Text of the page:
Unsettled, fragmented swarms with lots of frantic activity across a broad area will be more dangerous. It could mean the queen has perished!
What’s needed is a visit from one of our experts. Very often, by the time we get to you, the swarm has flown off, or we will provide details of a trusted beekeeper.
Dangers Of Honey Bee Stings
Honey bee venom is not pleasant! If you’ve been stung, you need to try and remove the sting. You do this by scraping it off with a nail or credit card as soon as possible.
We all react differently to stings, and most people have no reaction to stings. People with a severe sting allergy called Anaphylactic Shock could die, so always be vigilant.
What should you do if a honey bee stings you?
How Many Bees Are In A Swarm?
Most honey bee swarms will contain between 10000 and 30000 bees. That said, swarms with numbers of an estimated 100000 are not unheard of.
By contrast, most wasps nests contain just 10% of the number of bees held in a mature honey bee colony.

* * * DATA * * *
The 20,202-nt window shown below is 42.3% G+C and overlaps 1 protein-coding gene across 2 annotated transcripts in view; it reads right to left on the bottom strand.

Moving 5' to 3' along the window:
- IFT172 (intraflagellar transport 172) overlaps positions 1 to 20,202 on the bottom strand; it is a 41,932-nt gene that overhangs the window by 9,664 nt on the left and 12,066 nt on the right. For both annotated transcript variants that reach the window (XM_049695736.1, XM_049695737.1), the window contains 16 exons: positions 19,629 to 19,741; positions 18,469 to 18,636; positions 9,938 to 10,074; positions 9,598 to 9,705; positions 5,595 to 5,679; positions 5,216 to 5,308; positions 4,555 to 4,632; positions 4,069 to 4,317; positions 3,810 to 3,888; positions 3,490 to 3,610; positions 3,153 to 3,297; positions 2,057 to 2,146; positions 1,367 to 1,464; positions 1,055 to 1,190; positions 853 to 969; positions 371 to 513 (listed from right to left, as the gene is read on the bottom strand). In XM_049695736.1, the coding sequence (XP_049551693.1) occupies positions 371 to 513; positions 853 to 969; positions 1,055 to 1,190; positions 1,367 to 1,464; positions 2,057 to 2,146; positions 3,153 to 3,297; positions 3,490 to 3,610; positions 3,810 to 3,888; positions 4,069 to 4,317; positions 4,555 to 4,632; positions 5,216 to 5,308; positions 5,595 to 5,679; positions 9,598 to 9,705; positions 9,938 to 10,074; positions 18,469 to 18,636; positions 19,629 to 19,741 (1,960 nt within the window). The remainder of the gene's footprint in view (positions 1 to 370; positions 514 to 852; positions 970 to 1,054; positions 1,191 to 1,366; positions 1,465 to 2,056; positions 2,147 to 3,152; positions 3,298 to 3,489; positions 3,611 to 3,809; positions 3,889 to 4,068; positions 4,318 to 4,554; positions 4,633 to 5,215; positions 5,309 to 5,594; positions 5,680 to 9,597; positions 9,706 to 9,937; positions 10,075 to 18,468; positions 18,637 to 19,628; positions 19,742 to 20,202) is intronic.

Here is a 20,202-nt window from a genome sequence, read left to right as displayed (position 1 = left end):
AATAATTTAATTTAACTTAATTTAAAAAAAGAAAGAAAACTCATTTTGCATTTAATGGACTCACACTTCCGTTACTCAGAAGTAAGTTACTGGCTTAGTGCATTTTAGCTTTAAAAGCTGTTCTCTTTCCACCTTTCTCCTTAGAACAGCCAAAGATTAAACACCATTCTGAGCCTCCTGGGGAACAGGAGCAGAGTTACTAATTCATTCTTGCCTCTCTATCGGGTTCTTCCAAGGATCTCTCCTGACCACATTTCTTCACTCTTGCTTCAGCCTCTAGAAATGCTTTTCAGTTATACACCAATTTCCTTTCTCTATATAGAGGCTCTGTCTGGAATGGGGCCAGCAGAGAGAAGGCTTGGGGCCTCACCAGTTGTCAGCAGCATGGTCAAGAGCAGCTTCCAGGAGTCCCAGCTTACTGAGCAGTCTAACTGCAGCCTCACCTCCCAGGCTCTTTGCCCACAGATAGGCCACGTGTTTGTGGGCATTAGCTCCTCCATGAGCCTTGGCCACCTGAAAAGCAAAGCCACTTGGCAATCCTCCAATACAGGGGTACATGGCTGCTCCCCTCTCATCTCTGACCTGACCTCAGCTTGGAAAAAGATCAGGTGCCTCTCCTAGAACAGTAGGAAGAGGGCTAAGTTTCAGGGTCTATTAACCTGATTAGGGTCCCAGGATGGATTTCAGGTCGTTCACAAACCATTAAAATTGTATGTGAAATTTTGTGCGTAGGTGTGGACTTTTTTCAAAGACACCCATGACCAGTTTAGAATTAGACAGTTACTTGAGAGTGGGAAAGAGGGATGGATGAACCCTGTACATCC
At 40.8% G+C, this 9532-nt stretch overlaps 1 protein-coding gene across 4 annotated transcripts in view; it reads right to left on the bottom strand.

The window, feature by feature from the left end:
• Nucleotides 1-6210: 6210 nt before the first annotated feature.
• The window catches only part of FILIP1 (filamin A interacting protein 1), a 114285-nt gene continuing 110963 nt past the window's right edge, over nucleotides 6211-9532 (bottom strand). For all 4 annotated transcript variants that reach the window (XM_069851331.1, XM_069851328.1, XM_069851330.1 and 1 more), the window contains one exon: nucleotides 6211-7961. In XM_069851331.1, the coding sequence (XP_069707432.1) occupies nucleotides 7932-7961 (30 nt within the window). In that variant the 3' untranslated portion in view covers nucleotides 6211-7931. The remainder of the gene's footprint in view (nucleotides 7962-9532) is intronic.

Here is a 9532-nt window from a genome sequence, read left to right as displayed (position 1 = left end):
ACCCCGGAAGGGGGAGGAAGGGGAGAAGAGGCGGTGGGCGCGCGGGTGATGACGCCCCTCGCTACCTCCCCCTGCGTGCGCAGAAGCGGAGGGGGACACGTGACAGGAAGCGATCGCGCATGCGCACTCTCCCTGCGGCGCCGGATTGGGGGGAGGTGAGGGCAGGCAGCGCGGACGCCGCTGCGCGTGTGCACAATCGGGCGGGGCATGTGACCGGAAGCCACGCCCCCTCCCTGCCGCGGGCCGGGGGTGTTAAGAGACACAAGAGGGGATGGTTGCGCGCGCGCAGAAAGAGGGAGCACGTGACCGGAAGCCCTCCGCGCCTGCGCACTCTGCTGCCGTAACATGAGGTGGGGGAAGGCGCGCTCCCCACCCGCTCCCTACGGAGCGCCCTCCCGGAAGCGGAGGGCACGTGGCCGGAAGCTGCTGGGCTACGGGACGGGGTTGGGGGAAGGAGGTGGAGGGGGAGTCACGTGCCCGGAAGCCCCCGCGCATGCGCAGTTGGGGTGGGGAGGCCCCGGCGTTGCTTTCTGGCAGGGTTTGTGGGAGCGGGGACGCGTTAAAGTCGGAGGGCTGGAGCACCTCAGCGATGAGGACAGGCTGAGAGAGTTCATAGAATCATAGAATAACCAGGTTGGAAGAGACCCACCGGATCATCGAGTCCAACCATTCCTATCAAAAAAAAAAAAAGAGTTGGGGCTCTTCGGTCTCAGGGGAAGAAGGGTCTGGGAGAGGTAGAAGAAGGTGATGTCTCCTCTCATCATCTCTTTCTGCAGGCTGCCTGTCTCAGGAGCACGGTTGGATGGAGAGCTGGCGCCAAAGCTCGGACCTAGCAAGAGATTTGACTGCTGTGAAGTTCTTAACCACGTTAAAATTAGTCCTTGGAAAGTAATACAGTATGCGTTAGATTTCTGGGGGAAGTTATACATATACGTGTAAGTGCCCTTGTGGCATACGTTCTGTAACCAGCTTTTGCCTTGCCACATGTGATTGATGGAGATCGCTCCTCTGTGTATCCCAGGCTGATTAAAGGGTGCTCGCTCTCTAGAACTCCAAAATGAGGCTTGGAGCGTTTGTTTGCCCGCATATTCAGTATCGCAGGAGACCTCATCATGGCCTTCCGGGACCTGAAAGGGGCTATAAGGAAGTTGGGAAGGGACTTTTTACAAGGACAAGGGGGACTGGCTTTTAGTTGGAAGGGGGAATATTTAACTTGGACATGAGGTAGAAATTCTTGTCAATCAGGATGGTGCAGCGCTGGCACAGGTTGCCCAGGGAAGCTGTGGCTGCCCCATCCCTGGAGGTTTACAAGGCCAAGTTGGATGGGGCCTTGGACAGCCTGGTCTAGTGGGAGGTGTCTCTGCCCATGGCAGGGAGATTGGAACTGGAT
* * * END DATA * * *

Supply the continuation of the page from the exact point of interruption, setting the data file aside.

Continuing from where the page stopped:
Why Do Bees Swarm?
Honey bees swarm when a new queen bee emerges from a queen cell in the hive. One of the first tasks of a new queen is to kill the old queen!
When the old queen realises her days are numbered, she abandons the colony. Many of the worker bees already in the hive go with her, while some remain with the new queen.
Where Do Honey Bee Swarms Go?
Honey bee swarms will move from one place to another while scout bees search for a suitable new home. Favoured locations include wall cavities, hollows in trees and peoples chimneys.
The lucky ones will be intercepted by experienced beekeepers and re-hived.
What Honey Bees Live In Bristol?
The Dark European Honey Bee – Apis mellifera